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The Role of Infrastructure in the Rural - Urban Digital Divide


  • Whitacre, Brian E.
  • Mills, Bradford F.


A significant gap exists in the percentage of rural and urban households that connect to the Internet. Furthermore, this "digital divide" has been increasing with respect to high-speed connections. The primary course of action to address this emerging high-speed digital divide has been to subsidize digital communications technology (DCT) infrastructure. This paper explores the diffusion of DCT infrastructure in both rural and urban areas over the period 2000 - 2003, and estimates its contribution to the emerging divide in high-speed access. The findings suggest that the rural - urban high-speed divide is more strongly associated with differences in household characteristics like education and income than differences in infrastructure.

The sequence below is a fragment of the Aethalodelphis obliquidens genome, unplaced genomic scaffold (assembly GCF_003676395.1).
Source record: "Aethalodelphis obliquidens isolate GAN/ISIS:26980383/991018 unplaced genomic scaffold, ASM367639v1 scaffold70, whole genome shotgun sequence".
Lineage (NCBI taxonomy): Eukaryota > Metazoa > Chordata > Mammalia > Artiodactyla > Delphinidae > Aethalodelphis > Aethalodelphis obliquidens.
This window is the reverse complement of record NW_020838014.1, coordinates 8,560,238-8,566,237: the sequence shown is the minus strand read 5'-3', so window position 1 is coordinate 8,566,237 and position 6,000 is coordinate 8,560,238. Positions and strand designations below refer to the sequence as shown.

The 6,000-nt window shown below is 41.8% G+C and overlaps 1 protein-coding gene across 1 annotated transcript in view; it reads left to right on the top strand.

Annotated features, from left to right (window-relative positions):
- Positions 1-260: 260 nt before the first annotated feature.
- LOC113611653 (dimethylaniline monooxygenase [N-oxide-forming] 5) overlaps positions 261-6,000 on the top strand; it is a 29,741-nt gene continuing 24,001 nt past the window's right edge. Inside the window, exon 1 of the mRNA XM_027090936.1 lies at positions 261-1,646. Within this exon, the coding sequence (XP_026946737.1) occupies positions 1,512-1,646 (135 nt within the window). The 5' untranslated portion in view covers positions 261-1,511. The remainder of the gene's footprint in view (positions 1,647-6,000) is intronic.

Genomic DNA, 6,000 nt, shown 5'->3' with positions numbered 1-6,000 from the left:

Suggested Citation

  • Whitacre, Brian E. & Mills, Bradford F., 2005. "The Role of Infrastructure in the Rural - Urban Digital Divide," 2005 Annual meeting, July 24-27, Providence, RI 19352, American Agricultural Economics Association (New Name 2008: Agricultural and Applied Economics Association).
  • Handle: RePEc:ags:aaea05:19352

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    References listed on IDEAS

    1. David Neumark, 1988. "Employers' Discriminatory Behavior and the Estimation of Wage Discrimination," Journal of Human Resources, University of Wisconsin Press, vol. 23(3), pages 279-295.
    2. Strover, Sharon, 2001. "Rural internet connectivity," Telecommunications Policy, Elsevier, vol. 25(5), pages 331-347, June.
    3. Oaxaca, Ronald, 1973. "Male-Female Wage Differentials in Urban Labor Markets," International Economic Review, Department of Economics, University of Pennsylvania and Osaka University Institute of Social and Economic Research Association, vol. 14(3), pages 693-709, October.
    4. Oaxaca, Ronald L. & Ransom, Michael R., 1994. "On discrimination and the decomposition of wage differentials," Journal of Econometrics, Elsevier, vol. 61(1), pages 5-21, March.
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